So once again, Princess Luna has emerged to satisfy fan cravings...and she isn't drawn by Andy Price this time. And she's teaming up with Pinkie...because, you know, the last time they interacted went sooooo well.
Our issue opens with Twilight re-organizing all the books in the library, much to Spike's chagrin. (I guess when you're a princess with no actual responsibilities yet, you have to make your own work.) She is only jostled out of her zone when Luna breaks down the door with her ROYAL CANTERLOT VOICE, as she has an important mission for the purple one: to teach her how to tell jokes in public. Turns out Celestia set up a feast called “Chuckle-lot” right after Luna became Nightmare Moon, which is dedicated to the princess dropping the royal mask and acting silly to connect with her subjects. And since Luna has a rod permanently shoved up her rear, she needs help if she's going to make her subjects like her.
Twilight initially agrees and does some research, but that isn't enough to help Luna, so they go to the one pony who knows laughter better than anypony: Pinkie Pie. And Pinkie immediately rehashes the “NIGHTMARE MOON WILL EAT US ALL!” joke...only there's no kids nearby, so she comes off as an even bigger jerk. Even so, she can tell when a pony is in need, and sets out to teach Luna the intricacies of comedy, pranks, and timing. But is Luna hiding an ulterior motive? And how will Pinkie react to finding out she's been used?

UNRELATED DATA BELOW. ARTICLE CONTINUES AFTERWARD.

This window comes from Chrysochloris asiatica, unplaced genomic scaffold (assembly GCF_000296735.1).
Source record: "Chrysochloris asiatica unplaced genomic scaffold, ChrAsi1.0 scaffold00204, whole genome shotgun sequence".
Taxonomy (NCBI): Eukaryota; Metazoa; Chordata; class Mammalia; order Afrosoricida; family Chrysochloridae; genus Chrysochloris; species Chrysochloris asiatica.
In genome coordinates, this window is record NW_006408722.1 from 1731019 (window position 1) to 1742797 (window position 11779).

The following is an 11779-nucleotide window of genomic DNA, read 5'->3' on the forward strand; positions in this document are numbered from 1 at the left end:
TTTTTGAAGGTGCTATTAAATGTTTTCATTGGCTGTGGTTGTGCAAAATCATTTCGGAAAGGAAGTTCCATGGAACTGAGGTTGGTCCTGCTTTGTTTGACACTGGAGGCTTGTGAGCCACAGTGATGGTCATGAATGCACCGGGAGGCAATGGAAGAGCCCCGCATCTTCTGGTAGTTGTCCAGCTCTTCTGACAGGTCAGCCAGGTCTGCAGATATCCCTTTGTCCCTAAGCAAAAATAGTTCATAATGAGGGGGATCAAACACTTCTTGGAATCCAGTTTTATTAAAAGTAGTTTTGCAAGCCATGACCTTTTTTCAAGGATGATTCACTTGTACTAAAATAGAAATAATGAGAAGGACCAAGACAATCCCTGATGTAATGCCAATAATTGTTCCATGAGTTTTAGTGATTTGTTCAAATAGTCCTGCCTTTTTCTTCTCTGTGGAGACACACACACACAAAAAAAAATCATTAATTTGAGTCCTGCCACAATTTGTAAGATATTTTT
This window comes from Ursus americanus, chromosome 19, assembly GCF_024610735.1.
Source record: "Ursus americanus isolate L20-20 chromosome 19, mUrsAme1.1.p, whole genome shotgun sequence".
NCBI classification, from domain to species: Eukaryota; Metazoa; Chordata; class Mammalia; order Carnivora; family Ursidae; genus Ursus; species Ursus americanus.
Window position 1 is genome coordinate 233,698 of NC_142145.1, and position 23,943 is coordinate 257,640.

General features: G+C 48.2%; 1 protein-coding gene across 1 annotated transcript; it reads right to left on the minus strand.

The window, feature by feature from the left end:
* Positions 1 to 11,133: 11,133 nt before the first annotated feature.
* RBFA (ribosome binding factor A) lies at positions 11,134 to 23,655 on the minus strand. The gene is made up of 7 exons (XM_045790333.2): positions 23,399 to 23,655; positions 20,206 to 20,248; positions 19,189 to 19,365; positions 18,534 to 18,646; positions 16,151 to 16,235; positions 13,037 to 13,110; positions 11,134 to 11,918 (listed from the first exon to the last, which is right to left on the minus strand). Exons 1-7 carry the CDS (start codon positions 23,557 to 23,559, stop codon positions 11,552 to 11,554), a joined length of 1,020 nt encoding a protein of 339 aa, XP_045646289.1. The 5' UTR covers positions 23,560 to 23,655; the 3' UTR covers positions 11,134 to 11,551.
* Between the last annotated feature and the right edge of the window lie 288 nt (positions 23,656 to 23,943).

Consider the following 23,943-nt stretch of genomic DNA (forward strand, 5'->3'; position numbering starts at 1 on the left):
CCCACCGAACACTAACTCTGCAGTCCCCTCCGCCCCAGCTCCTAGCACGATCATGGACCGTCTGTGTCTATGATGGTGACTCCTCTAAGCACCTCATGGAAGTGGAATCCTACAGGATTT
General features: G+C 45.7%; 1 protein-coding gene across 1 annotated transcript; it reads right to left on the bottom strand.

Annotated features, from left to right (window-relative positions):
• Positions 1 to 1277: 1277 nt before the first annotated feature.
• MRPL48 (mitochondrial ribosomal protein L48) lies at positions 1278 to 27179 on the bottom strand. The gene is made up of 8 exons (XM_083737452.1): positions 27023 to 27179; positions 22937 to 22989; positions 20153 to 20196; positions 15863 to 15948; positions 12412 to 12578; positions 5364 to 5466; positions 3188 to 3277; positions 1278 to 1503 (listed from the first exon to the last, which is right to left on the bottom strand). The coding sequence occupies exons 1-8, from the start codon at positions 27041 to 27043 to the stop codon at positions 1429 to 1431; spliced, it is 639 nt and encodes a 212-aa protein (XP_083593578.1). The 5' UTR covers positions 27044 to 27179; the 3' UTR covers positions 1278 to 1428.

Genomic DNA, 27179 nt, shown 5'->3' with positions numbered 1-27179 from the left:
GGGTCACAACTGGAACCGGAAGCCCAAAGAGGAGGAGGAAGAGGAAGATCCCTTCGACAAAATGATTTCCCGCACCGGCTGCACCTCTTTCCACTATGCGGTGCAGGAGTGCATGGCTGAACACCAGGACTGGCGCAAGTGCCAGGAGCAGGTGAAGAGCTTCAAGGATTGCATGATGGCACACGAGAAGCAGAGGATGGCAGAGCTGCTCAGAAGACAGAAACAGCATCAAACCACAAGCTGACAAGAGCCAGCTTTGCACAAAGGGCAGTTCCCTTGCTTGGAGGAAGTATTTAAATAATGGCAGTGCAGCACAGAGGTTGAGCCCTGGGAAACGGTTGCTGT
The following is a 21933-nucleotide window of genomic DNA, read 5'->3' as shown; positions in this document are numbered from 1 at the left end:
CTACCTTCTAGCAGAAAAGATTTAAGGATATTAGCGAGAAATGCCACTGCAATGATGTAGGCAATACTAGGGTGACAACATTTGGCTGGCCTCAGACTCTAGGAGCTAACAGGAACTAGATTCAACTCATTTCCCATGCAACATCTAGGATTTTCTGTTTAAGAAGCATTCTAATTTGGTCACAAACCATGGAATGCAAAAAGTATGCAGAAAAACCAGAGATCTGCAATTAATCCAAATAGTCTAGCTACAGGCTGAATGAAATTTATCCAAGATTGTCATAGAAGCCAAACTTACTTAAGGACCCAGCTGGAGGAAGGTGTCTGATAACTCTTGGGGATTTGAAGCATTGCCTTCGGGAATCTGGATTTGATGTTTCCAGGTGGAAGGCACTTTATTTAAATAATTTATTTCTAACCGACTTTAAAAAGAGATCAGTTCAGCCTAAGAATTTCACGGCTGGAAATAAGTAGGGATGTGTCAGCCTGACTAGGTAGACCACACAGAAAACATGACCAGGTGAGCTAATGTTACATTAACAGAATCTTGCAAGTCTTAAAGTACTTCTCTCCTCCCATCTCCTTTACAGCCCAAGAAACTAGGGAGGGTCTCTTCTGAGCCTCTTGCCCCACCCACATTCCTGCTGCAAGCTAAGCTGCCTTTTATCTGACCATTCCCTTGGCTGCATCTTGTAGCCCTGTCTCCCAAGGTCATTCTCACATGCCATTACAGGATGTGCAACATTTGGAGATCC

This Luna feels noticeably more show-like compared to the more exaggerated Cook/Price version. While she still has the old-fashioned air of nobility and aloofness, she doesn't call her subjects “peasants,” has pretty good control of her emotions, doesn't treat those helping her like crap except out of a misunderstanding, and uses the ROYAL CANTERLOT VOICE sparingly. This is reflected in Tony Fleecs' art; she looks very natural and proper here, whereas the Price Luna is more rubberized and prone to making silly faces at a moments' notice.